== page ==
When did you originally get involved with the RDI Network?

I have been a member of the RDI network since it started. Being part of a network of people working on similar challenges was an attractive offering. I have a strong interest in collaboration, and building partnerships with research and development actors that support progress towards development outcomes and goals like the SDGs. Systems challenges like the SDGs cannot successfully be addressed by individuals.  It is a team sport and being members of networks like RDI Network is an important opportunity to find people with skills, expertise and an interest in tackling such challenges.

Can you provide an example of cross-sector collaboration contributing to impact in your current work?

An example of a cross-sector collaboration I have been involved in was the Food Systems Innovation initiative (FSI), which ran from July 2103 to November 2016. The main goal of FSI was to improve the impact of ODA-supported agriculture and food security programs in the Indo-Pacific region.  It focused on fostering innovation in agri-food systems development and practice, by linking Australian and international expertise and partners through the exchange of knowledge and experiences; cross-sectoral, systems thinking; hands-on-experimentation with novel approaches; and partnership-building. The experiment was designed to shape, pilot systemic integration across key Australian agri-food organisations and actors by facilitating the innovation process. The initiative acted as a bridge, broker, and knowledge convenor enabling institutional change, and learning dynamics among the different actors and system components


Dr Susanne Schmeidl
Lecturer in Development Studies, School of Social Sciences, Faculty of Arts & Sciences, UNSW Sydney
December 2017

What are you currently working on?

I am currently working on two main research projects that sit at the intersection of peace, security and development, all linked to Afghanistan where I used to work for over a decade.  The first and major one is a book project unpacking how communities negotiate life in insurgency-controlled areas, including going to bat for development and education. The second looks at the drivers of displacement and migration from Afghanistan with an eye on identifying early prevention options, which often lie in the area of targeted development assistance, as well as of course doing development well.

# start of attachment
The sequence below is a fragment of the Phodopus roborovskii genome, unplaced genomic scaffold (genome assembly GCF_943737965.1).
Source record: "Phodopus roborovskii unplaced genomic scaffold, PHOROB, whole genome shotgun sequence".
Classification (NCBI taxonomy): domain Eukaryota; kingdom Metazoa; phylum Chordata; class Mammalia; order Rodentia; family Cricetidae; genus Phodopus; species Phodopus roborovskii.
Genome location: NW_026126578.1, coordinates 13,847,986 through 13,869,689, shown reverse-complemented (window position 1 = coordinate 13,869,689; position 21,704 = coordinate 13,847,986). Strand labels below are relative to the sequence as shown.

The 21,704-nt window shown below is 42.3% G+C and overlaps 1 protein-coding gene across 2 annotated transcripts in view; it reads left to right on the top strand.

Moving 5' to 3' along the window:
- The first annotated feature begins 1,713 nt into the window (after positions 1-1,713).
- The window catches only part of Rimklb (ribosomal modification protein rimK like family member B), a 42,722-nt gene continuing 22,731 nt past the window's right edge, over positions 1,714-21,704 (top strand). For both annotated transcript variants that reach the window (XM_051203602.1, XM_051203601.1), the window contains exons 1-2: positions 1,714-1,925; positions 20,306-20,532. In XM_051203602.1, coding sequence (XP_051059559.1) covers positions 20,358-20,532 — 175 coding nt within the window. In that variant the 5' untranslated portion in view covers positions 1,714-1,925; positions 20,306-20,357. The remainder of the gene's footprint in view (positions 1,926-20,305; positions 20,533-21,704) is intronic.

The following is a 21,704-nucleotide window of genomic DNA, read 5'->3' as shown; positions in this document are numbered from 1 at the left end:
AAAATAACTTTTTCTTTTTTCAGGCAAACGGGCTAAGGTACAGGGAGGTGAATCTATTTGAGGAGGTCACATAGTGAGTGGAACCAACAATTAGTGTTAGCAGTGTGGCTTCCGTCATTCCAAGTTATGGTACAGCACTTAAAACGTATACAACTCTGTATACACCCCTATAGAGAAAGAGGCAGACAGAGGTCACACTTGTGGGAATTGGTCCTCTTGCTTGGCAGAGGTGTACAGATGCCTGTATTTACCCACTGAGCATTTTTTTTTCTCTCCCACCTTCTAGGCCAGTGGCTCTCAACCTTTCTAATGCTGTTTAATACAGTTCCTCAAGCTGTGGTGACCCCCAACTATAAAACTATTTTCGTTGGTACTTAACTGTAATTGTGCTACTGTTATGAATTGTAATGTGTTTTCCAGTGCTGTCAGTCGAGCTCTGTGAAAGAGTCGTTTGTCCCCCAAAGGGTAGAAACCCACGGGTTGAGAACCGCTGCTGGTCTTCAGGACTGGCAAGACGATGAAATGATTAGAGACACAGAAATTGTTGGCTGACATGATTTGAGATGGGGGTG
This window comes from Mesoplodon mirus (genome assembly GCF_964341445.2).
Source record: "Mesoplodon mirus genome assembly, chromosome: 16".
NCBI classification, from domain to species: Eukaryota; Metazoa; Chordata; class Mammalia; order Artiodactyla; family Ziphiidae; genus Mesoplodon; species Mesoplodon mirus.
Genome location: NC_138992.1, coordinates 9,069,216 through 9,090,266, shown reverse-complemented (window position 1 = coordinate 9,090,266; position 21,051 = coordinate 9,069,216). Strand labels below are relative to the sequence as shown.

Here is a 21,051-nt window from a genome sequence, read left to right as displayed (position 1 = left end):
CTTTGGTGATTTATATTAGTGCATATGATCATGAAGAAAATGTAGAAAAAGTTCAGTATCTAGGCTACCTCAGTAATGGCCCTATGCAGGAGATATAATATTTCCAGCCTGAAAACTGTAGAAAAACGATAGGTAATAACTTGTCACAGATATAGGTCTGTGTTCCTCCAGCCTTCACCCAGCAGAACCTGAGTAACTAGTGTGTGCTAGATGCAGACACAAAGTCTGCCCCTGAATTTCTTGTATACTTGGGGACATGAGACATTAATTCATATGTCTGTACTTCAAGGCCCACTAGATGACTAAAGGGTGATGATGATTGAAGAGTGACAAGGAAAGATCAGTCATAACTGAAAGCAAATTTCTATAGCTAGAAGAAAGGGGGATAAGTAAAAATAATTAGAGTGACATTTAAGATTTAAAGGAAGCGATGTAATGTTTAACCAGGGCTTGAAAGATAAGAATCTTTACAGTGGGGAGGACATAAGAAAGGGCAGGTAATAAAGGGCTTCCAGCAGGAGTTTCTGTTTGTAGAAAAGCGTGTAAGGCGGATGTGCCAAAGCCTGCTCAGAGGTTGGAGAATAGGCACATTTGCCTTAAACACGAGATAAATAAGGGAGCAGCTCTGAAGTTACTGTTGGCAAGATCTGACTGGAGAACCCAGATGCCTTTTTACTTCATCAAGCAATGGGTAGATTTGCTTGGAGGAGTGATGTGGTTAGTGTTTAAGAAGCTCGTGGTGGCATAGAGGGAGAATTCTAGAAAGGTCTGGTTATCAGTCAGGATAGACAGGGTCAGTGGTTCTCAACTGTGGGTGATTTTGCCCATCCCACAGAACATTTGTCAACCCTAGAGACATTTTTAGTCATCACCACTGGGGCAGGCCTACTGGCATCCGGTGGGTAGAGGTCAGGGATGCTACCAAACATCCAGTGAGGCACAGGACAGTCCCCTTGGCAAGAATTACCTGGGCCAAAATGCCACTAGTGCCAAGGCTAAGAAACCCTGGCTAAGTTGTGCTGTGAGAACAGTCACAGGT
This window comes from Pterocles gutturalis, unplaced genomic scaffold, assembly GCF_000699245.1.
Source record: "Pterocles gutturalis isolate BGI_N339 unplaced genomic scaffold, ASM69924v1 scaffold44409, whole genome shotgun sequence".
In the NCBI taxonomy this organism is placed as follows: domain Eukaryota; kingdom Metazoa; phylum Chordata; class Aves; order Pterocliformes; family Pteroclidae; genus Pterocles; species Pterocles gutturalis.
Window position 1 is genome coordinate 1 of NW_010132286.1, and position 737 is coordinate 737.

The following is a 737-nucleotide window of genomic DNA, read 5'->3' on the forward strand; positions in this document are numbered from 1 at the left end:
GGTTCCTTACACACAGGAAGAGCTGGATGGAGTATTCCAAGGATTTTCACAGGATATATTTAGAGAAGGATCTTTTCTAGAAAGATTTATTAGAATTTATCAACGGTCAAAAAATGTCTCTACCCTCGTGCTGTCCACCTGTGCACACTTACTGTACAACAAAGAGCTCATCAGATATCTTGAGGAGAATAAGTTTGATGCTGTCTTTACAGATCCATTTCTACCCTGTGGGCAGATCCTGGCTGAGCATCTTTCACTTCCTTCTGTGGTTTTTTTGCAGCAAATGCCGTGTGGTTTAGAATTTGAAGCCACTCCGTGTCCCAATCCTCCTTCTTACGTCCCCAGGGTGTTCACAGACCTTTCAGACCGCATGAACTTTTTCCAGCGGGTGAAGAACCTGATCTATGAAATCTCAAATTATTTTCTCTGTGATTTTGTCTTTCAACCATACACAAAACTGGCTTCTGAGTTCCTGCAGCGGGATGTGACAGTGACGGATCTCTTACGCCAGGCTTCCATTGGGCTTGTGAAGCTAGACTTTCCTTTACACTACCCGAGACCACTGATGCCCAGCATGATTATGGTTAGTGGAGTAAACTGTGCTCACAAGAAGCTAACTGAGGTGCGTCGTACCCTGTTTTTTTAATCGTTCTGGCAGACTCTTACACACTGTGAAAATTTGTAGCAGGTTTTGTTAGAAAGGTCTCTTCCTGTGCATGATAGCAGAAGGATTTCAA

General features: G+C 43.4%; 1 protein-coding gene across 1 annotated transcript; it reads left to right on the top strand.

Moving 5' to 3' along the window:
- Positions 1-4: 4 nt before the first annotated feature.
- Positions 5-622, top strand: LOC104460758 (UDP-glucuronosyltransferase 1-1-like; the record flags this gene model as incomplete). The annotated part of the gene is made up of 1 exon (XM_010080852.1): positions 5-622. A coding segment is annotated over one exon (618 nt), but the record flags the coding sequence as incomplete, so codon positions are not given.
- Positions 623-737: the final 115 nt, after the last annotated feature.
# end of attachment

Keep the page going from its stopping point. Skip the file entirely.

How did you originally get involved with the RDI Network?

I have to admit I am not sure when I officially joined the network, but I attended the RDI conference in 2015 just after I joined UNSW Sydney and met up with the Secretariat afterwards. I actively sought out both ACFID and RDI Network as I believe in the power of networks and felt that it would be a good way for me to get better acquainted and involved with the development sector in Australia. As a non-Australian, with most of my experience elsewhere, RDI Network is an important learning and networking tool for new arrivals to Australia.

Can you provide an example of cross-sector collaboration contributing to impact in your work?

I can think of three for now, as I am a very keen collaborator! First, we have an internship programme with ChildFund Australia where Development Studies students gain important field experience, but also contribute in a small way to the work of ChildFund’s field offices in Laos, Cambodia and Vietnam. We are in the second year of the programme and it is going strong.

Second, I run a course on project design where colleagues from the NGO and funding sector come in to judge the final project pitched. I am currently working with the Charitable Foundation to perhaps take it to the next stage where we would solicit development challenges and task students with finding innovative new solutions.

Third, in March this year we collaborated with two other universities (UTS, University of Sydney) as well as two NGOs (Peacifica, Institute for Economics and Peace) on a submission to the Australian Foreign Policy White Paper consultation on “Applying a critical peacebuilding perspective to Australia’s foreign policy”.